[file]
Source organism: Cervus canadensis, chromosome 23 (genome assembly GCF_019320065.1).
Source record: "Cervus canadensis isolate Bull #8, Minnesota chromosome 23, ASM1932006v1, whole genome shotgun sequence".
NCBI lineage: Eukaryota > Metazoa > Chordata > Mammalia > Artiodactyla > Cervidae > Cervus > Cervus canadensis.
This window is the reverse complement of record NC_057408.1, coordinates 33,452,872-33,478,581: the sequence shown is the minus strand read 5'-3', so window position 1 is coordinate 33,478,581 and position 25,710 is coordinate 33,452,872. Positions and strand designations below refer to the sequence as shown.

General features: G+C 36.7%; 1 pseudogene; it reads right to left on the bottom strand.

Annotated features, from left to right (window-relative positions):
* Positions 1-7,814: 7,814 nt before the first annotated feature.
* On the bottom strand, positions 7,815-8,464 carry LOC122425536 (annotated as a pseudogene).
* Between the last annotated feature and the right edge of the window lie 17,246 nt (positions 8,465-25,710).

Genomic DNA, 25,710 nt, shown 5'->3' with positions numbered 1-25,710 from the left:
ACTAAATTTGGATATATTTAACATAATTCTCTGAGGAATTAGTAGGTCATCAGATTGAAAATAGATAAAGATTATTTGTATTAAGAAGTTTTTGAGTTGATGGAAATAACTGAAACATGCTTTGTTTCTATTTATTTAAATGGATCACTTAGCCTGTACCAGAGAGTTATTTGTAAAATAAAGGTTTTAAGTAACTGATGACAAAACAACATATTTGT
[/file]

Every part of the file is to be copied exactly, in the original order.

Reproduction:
Source organism: Cervus canadensis, chromosome 23 (genome assembly GCF_019320065.1).
Source record: "Cervus canadensis isolate Bull #8, Minnesota chromosome 23, ASM1932006v1, whole genome shotgun sequence".
NCBI lineage: Eukaryota > Metazoa > Chordata > Mammalia > Artiodactyla > Cervidae > Cervus > Cervus canadensis.
This window is the reverse complement of record NC_057408.1, coordinates 33,452,872-33,478,581: the sequence shown is the minus strand read 5'-3', so window position 1 is coordinate 33,478,581 and position 25,710 is coordinate 33,452,872. Positions and strand designations below refer to the sequence as shown.

General features: G+C 36.7%; 1 pseudogene; it reads right to left on the bottom strand.

Annotated features, from left to right (window-relative positions):
* Positions 1-7,814: 7,814 nt before the first annotated feature.
* On the bottom strand, positions 7,815-8,464 carry LOC122425536 (annotated as a pseudogene).
* Between the last annotated feature and the right edge of the window lie 17,246 nt (positions 8,465-25,710).

Genomic DNA, 25,710 nt, shown 5'->3' with positions numbered 1-25,710 from the left:
ACTAAATTTGGATATATTTAACATAATTCTCTGAGGAATTAGTAGGTCATCAGATTGAAAATAGATAAAGATTATTTGTATTAAGAAGTTTTTGAGTTGATGGAAATAACTGAAACATGCTTTGTTTCTATTTATTTAAATGGATCACTTAGCCTGTACCAGAGAGTTATTTGTAAAATAAAGGTTTTAAGTAACTGATGACAAAACAACATATTTGT